Current Article Date: August 17 2012

Will expiring tax breaks be extended?

With the "Bush tax cuts" (extended for an additional two years by legislation passed in 2010) set to sunset at the end of 2012, federal income tax rates will jump up in 2013. We'll go from six federal tax brackets (10%, 15%, 25%, 28%, 33%, and 35%) to five (15%, 28%, 31%, 36%, and 39.6%). The maximum rate that applies to long-term capital gains will generally increase from 15% to 20%. And while the current lower long-term capital gain tax rates now apply to qualifying dividends, starting in 2013, dividends will once again be taxed as ordinary income. Additionally, the temporary 2% reduction in the Social Security portion of the Federal Insurance Contributions Act (FICA) payroll tax, in place for the last two years, also expires at the end of 2012. And, lower alternative minimum tax (AMT) exemption amounts (the AMT-related provisions actually expired at the end of 2011) mean that there will be a dramatic increase in the number of individuals subject to AMT when they file their 2012 federal income tax returns in 2013. Other breaks go away in 2013 as well.

  • Estate and gift tax provisions will change significantly (reverting to 2001 rules). For example, the amount that can generally be excluded from estate and gift tax drops from $5.12 million in 2012 to $1 million in 2013, and the top tax rate increases from 35% to 55%.
  • Itemized deductions and dependency exemptions will once again be phased out for individuals with high adjusted gross incomes (AGIs).
  • The earned income tax credit, the child tax credit, and the American Opportunity (Hope) tax credit all revert to old, lower limits and less generous rules.
  • Individuals will no longer be able to deduct student loan interest after the first 60 months of repayment.

There continues to be discussion about extending expiring provisions. The impasse, however, centers on whether tax breaks get extended for all, or only for individuals earning $200,000 or less (households earning $250,000 or less). Many expect there to be little chance of resolution until after the November election.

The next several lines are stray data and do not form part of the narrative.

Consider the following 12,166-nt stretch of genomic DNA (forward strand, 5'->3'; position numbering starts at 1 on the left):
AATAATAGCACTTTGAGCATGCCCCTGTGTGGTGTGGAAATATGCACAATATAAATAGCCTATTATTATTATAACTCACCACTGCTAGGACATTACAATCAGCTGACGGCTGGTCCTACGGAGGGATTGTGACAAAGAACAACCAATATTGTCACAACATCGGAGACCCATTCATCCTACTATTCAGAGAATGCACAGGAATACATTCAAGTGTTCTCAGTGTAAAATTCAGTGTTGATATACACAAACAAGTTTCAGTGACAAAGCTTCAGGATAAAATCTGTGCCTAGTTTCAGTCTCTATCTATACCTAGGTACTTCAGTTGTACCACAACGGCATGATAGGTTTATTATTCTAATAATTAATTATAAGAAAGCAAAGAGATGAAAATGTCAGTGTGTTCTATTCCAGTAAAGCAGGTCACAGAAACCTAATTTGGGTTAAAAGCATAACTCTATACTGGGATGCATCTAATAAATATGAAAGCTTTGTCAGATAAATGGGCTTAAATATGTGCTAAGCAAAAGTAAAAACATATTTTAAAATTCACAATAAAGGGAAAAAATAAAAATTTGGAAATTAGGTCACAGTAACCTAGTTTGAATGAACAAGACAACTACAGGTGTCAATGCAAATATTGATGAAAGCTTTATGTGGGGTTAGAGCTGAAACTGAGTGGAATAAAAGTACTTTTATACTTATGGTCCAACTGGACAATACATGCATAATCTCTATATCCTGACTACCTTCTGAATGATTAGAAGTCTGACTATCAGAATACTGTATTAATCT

---Carolyn L. Mora, CPA, CFP®

© 2009 - Carolyn L. Mora, CPA, CFP®   |  webmaster

Carolyn L. Mora is a Certified Public Accountant and Certified Financial Planner in El Paso, Texas where her work is focused on serving the tax and financial consulting needs of medical and dental practices, business entities and individuals. Ms. Mora has appeared as a speaker on tax matters and estate planning issues on several occasions, including serving as a speaker at the Women in Business Conferences conducted in El Paso and the Estate Planning Conference for Women hosted by the University of Texas at El Paso. She has also addressed the El Paso County Medical Society on the topic of tax planning for physicians.

Carolyn is a native of El Paso and a graduate of The University of Texas at El Paso. After graduating with honors from UTEP in 1984, she accepted a position with the Houston office of the international accounting firm of Arthur Andersen & Co. She returned to El Paso in 1990 to accept the position of Corporate Controller at Columbia Healthcare System, and continued in that position through 1994. During her tenure at Columbia she also served as interim Chief Financial Officer at Sun Towers Hospital, now operating as Las Palmas Medical Center. Ms. Mora resigned from Columbia in order to start her own accounting and tax practice.

Ms. Mora stays abreast of industry issues and their effect on her clients through her memberships in the American Institute of Certified Public Accountants, The Texas Society of Certified Public Accountants and the Financial Planning Association. Carolyn stays connected to the community through her service as a Board member for several non-profit enterprises and through her ministry at St. Patrick Cathedral.